Vietnam's national action plan on AMR: Who's involved and is it working?
Rogier and Heiman are clinical microbiologists and senior scientists at the Oxford University Clinical Research Unit (OUCRU) in Hanoi. They are dedicated to creating interventions that prevent drug resistant infections or improve the outcomes of patients already infected.
Vietnam is a country of over 90 million people in Southeast Asia. Antibiotic overuse and resistance are significant problems here. Antimicrobial resistance (AMR) is not a threat anymore, but a reality with clear and apparent consequences for patient management.
Antibiotic sales without prescription in private pharmacies constitute a large proportion – 80% – of total human antibiotic use in Vietnam. Vietnam has 60,000 private pharmacies, found on many street corners in urban and rural areas, which depend on antibiotic sales for about 25% of their total revenue. Antibiotics are sold for uncomplicated complaints such as a cough, runny nose or sore throat without fever.
In primary health care centres and outpatient clinics, antibiotics are prescribed for similar complaints. In hospitals, and particularly intensive care units (ICU), antibiotic stewardship programmes are often absent. As a result, antibiotic use is high (270 DDD/100 bed days) and empiric therapy with broad spectrum antibiotics is used without proper feedback from microbiology labs. Poor infection control leads to high rates of hospital-acquired infection (5% overall, 30% in ICUs).
After a situation analysis by the Global Antibiotic Resistance Partnership and conducted by a working group led by the National Hospital for Tropical Diseases (NHTD) and Oxford University Clinical Research Unit (OUCRU) with representatives from the Ministry of Health (Moh), a National Action Plan to combat AMR was designed, with support from WHO. The Action Plan was presented in 2013, 4 years before the international 2017 deadline set by WHO.
Vietnam’s National Action Plan to combat AMR
The Vietnamese National Action Plan outlines 6 objectives, which are similar to the 5 objectives in WHO’s Global Action Plan:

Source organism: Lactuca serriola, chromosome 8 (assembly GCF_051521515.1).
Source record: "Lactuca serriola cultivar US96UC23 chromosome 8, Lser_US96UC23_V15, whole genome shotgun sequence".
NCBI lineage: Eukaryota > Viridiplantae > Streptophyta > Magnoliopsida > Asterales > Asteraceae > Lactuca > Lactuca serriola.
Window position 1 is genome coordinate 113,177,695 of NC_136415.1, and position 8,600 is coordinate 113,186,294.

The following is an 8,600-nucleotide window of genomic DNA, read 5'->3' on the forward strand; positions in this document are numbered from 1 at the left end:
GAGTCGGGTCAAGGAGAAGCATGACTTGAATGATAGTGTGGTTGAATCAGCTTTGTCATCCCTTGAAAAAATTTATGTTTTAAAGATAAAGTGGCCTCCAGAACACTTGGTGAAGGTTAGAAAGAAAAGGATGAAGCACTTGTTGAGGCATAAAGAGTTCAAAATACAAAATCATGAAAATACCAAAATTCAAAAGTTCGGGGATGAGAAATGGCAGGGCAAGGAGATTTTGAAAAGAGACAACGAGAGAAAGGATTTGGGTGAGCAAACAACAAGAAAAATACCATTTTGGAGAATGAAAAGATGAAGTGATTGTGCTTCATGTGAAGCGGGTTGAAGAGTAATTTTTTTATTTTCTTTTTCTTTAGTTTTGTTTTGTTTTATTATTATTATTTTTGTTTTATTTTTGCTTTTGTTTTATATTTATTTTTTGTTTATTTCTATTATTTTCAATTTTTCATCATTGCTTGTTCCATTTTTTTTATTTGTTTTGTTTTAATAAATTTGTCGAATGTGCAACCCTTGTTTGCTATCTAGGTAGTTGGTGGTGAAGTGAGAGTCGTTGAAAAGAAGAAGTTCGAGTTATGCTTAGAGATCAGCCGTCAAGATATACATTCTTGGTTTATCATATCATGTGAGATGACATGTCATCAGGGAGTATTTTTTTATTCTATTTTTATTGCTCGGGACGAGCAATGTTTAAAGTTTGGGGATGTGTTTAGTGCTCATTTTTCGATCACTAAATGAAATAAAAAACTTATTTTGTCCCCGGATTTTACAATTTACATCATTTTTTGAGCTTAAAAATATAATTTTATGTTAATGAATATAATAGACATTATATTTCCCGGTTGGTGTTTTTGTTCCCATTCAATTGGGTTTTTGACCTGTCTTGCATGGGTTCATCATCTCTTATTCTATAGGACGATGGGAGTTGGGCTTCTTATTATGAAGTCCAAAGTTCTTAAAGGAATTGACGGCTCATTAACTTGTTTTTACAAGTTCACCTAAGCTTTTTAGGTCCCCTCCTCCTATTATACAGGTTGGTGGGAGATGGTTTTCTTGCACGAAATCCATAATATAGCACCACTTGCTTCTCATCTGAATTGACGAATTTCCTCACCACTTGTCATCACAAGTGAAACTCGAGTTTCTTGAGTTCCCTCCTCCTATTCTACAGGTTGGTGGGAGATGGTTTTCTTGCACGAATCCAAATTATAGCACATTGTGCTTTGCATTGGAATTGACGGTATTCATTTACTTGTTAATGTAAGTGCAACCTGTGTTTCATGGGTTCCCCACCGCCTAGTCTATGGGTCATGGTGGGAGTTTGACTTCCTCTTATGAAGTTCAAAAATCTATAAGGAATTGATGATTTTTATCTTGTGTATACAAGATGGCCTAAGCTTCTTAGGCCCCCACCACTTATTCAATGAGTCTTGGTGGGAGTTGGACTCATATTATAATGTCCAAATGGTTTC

- to raise awareness of community and health workers on drug resistance
- to strengthen and improve national surveillance systems on the use of antibiotics and drug resistance
- to ensure adequate supply of quality medicines to meet the needs of people
- to promote proper safe use of drugs
- to promote infection control
- to promote proper safe antibiotic use in livestock, poultry, aquaculture and cultivation.
The plan describes the planned activities for each objective and a phased time and schedule for implementation. It also has specific objectives in these areas:
- policy and management
- information, education and communication
- technical expertise and training
- scientific research and international collaboration
Finally, it includes implementation of a steering committee chaired by MoH, and assigns responsibilities to 12 agencies within the Ministry of Health and to the Ministry of Agriculture and Rural Development.
Current progress on action plan implementation
In reality, the implementation of the action plan is limited. Recent activities include communication events in 2014 and 2015, including MoH guidance on antibiotic use in 2015. Current priority areas in AMR are to:
- raise awareness
- establish an AMR surveillance systems
- strengthen capacity of health system
There are several research projects ongoing involving NHTD, the National Institute of Hygiene and Epidemiology (NIHE), Hanoi Medical University, OUCRU, and French and Swedish groups. WHO, US CDC and OUCRU are working closely together with MoH to support the establishment of a national surveillance system, based on the existing Vietnam Resistance Project. In addition, OUCRU and NHTD have obtained funding from the Fleming Fund to establish a coordinating laboratory capacity for AMR. Furthermore, OUCRU with MoH and NHTD are working on establishing an appropriate governance structure for coordinating AMR activities, supported by the Newton Fund.
Lack of funding, expertise and human resources are major hurdles for implementation of the ambitious national action plan which will require commitment and investment from international development partners, collaborators and the Vietnamese government.